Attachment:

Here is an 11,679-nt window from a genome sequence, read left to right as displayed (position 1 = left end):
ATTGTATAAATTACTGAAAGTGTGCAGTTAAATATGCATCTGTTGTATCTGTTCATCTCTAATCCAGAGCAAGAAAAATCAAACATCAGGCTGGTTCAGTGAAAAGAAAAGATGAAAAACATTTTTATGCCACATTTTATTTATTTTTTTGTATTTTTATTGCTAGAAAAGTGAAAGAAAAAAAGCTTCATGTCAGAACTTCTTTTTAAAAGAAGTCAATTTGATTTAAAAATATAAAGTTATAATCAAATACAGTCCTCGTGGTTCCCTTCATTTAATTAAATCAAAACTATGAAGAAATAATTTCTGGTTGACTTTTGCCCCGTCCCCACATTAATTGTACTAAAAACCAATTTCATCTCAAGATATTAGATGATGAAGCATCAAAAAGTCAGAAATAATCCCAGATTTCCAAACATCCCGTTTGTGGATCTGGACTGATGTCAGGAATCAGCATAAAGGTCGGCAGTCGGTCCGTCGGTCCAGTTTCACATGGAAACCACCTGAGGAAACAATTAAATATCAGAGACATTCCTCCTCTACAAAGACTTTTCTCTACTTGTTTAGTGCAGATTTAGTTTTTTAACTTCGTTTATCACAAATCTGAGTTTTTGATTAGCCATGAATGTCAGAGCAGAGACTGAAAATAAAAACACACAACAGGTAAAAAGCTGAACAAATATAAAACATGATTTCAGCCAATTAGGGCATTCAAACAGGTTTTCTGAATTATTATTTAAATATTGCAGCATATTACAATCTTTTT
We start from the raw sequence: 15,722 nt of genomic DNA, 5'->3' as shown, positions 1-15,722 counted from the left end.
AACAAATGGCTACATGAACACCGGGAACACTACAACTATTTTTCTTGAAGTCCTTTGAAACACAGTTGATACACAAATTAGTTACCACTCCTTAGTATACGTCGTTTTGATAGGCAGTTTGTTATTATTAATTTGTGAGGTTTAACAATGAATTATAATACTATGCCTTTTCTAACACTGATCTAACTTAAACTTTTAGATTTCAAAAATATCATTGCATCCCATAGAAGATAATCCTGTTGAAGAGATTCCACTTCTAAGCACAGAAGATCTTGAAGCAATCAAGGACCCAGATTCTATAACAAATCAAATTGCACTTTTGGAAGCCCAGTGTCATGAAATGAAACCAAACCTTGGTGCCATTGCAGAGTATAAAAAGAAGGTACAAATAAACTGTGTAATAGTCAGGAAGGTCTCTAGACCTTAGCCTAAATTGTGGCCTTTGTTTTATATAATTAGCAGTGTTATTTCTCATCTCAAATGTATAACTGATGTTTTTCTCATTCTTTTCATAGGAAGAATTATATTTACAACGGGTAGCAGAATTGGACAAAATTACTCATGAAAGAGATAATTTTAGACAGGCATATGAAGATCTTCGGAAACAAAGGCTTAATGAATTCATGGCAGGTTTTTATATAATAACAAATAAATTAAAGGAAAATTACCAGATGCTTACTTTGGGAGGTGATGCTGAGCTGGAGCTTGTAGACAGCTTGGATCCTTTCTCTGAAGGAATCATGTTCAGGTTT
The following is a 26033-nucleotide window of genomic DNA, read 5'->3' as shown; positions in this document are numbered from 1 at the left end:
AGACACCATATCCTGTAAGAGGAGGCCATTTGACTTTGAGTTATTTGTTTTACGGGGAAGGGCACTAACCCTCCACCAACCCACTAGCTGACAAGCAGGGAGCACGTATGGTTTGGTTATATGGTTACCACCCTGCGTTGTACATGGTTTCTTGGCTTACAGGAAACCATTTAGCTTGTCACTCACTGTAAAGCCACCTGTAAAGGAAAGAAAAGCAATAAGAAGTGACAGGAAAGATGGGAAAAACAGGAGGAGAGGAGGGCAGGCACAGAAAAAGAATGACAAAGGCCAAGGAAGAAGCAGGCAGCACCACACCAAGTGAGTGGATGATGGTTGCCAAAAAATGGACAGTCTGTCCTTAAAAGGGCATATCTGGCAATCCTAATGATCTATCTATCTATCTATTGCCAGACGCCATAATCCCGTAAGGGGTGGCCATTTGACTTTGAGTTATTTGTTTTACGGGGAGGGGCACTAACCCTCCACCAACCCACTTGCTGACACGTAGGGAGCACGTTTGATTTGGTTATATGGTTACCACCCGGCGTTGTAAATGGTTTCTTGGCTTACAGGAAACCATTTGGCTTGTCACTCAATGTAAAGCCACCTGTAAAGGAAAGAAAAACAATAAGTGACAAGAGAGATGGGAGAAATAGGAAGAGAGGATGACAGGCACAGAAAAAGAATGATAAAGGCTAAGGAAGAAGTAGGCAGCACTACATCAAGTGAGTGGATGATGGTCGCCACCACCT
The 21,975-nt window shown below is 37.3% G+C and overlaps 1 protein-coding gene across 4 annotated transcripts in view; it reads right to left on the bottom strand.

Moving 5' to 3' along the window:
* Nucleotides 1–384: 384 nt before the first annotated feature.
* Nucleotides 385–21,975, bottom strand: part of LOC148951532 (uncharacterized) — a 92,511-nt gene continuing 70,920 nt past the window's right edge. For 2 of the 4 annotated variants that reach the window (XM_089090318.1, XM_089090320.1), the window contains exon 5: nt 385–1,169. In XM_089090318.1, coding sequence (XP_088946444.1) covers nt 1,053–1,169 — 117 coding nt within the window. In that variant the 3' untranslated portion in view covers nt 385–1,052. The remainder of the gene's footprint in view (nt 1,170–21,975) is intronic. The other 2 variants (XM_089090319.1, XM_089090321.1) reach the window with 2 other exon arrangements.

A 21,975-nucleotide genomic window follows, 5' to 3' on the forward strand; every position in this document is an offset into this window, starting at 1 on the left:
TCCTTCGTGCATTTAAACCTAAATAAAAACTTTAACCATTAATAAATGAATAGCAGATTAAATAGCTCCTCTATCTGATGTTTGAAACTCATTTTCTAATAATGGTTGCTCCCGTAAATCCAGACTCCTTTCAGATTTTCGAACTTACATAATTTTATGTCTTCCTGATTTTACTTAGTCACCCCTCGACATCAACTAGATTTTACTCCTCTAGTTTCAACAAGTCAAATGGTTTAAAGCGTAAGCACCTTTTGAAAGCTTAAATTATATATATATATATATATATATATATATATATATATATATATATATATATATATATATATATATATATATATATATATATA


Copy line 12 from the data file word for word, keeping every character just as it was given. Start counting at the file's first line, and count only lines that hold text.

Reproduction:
TCCTTCGTGCATTTAAACCTAAATAAAAACTTTAACCATTAATAAATGAATAGCAGATTAAATAGCTCCTCTATCTGATGTTTGAAACTCATTTTCTAATAATGGTTGCTCCCGTAAATCCAGACTCCTTTCAGATTTTCGAACTTACATAATTTTATGTCTTCCTGATTTTACTTAGTCACCCCTCGACATCAACTAGATTTTACTCCTCTAGTTTCAACAAGTCAAATGGTTTAAAGCGTAAGCACCTTTTGAAAGCTTAAATTATATATATATATATATATATATATATATATATATATATATATATATATATATATATATATATATATATATATATATATATA